Gavin Andresen’s statement in the Kleiman case vs. Wright reveals numerous new details about Craig Wright’s efforts to prove that he is Satoshi Nakamoto. The statement includes questions about the test session in which Wright reportedly signed a message with a private key from an early Bitcoin block.
The declaration took place on February 26 and 27, 2020. Although Kleiman’s lawyer Velvel Freedman asked Andresen dozens of questions, Andresen had little to do with his own care in authenticating Wright’s claims.
We have grouped the questions and answers by topic to make them more consistent.
He didn’t talk about Satoshi Nakamoto.
The first set of questions relates to the first face-to-face meeting between Andresen and Wright. The answer to all of these questions was “no”:
1. During one of these conversations, did you ask him why he disappeared in 2011?
2. Have you ever understood why you felt like a bond villain when you started a Bitcoin company?
3. Did you ask where all of your coins ended up?
The signing ceremony
The next questions concern to the actual signing ceremony, where Wright was able to sign a message with a private Bitcoin key (BTC) according to Andresen’s story. Andresen’s responses to the following were negative:
4. Did you accompany the assistant with the purchase of the new computer?
5. When you returned the computer, how did you check whether it was sealed at the factory?
6. Can you guarantee that no Craig known code has been installed on the computers that checked the message?
7. And who / did you suggest using Electrum?
8. Did you compare the hash summary of the download with something you brought independently?
9. Can you guarantee that an authentic version of Electrum has been used for this signing event?
10. Do you remember how Craig Wright saved the public / private key to lock?
Craig Wright owes Andresen Bitcoin
After the failed public test ceremony, a new plan was discussed. According to the statement, Andresen would send Bitcoin to one of the addresses associated with Block 9, which was presumably controlled by Wright. Once confirmed, Wright would send the coins back to Andresen. Andresen fulfilled his obligation, while Wright never fulfilled his. Eventually, all of the public test calls were silenced after Wright’s alleged suicide attempt.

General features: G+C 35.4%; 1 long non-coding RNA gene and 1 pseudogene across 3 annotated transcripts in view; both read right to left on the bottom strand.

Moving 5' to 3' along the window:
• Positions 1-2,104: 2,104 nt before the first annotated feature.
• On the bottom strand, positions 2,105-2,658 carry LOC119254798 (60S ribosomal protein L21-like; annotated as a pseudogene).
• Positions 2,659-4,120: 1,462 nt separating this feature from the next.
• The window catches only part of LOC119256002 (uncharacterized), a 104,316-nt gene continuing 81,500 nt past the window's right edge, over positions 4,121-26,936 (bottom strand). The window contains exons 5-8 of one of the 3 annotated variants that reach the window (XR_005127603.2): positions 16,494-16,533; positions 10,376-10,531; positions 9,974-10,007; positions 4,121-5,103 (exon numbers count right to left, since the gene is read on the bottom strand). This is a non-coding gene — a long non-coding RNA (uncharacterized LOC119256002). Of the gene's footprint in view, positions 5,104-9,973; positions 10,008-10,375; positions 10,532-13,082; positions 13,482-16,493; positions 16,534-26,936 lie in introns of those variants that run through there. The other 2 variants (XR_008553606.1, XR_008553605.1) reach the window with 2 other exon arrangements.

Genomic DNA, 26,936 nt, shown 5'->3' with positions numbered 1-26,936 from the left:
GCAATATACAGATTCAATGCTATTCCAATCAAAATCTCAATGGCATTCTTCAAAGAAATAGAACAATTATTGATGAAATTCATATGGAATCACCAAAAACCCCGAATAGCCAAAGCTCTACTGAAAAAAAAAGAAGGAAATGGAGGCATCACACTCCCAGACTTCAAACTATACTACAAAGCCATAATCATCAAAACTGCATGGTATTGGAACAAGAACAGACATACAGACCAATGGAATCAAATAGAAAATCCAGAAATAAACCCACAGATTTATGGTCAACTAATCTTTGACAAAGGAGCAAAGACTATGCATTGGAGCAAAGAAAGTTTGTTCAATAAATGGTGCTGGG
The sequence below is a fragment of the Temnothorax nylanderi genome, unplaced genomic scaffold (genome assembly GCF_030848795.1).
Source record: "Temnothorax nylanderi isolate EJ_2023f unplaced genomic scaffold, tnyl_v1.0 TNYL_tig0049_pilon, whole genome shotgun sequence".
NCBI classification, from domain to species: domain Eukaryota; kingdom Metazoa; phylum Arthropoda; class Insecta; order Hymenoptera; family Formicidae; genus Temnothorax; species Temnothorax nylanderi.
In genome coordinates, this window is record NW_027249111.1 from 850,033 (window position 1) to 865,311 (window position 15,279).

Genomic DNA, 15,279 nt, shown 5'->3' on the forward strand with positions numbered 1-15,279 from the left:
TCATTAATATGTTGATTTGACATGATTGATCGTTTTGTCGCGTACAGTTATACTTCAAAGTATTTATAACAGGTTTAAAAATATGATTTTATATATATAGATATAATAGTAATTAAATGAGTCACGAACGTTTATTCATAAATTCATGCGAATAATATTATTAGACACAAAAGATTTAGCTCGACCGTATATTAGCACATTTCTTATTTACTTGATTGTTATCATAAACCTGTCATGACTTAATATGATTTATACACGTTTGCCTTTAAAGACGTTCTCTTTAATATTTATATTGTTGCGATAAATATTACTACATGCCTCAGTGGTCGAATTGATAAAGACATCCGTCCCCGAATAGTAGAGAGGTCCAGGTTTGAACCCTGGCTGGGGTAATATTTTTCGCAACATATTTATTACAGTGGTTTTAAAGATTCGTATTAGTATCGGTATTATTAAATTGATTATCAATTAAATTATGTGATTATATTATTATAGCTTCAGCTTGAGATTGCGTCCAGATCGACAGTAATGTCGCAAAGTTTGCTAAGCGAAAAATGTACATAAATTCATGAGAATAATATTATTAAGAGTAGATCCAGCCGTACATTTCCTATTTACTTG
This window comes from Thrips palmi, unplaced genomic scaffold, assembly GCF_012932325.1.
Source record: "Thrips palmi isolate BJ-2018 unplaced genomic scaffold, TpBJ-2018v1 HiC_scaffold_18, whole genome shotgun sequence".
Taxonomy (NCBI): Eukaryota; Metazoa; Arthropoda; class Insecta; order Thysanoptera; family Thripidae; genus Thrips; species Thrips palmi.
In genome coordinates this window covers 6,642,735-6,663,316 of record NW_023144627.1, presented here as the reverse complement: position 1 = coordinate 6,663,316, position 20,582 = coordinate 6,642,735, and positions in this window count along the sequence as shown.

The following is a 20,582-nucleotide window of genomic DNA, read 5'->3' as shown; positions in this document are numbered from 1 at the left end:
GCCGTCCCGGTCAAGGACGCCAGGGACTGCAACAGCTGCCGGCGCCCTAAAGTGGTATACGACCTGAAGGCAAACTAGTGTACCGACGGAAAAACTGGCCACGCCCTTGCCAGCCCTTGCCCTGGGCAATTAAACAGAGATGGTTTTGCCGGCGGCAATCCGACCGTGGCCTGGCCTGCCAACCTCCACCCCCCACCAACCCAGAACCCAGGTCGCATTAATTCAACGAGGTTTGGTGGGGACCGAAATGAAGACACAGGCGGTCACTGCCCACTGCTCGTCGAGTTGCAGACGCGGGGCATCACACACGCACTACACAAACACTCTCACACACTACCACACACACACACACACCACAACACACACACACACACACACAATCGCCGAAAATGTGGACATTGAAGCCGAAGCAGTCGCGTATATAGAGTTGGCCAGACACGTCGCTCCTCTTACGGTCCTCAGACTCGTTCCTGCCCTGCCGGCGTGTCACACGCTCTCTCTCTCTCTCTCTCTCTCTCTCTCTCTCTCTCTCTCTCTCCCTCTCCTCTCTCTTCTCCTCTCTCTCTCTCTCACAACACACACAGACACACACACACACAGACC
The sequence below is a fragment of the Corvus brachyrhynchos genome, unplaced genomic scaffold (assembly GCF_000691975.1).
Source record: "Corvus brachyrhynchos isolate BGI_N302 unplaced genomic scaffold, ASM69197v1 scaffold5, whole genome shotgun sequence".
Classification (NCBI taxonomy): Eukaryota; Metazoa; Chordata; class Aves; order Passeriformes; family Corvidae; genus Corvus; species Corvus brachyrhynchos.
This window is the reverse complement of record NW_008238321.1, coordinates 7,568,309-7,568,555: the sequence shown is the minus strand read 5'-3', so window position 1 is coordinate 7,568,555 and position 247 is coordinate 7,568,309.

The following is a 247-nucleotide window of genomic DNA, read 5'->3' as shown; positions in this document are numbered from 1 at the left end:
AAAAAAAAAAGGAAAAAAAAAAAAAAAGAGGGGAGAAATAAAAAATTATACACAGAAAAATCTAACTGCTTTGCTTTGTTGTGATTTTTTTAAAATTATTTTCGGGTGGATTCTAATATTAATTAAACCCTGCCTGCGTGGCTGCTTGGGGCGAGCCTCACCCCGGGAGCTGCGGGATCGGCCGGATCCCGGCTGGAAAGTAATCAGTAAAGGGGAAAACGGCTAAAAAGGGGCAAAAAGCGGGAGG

11. Have you ever sent them back?
12. Does he owe you money?
A. Well, the money is still there in block 9. I think it would be half. 11 Bitcoin, because my favorite number is 11, I think so.
Wright’s alleged fortune
Apparently, part of Wright’s plan to recruit Andresen was to bomb him with claims to enormous wealth, both in Bitcoin and in Fiat. In the emails for Andresen, he kept talking about how his apparent wealth complicated his life. Andresen never raised questions to clarify Wright’s ambiguous claims. Andresen answered “No” to each of the following questions:
13. Do you know what he meant when he said his business was in some way a “front”?
14. Have you ever understood what he meant by that?
15. Have you ever asked him how he got a hundred / over a hundred million dollar fortune?
A bad decision, stupid mistakes, frustration
Finally, Wright not only apparently admitted to being a scam, but also mentioned the mistakes he had made and are still haunting him in the present. Andresen answered “No” to all of the following questions:
16. Then you didn’t learn what these incredible mistakes were. Did you find out what his really stupid mistakes were?
17. Do you know what he meant by “bad decisions”?
18. Did you ask him what really stupid mistakes he made?
19. Do you know why he said “frustration” should be his middle name?
20. Didn’t you ask him if the theft of Bitcoin has anything to do with these bad decisions?
We may never know why the man who makes the best possible substitute for Satoshi Nakamoto has been so indifferent in his every interaction with Craig Wright.
Since then, Andresen has been asked to witness the next trial, which will begin in late August.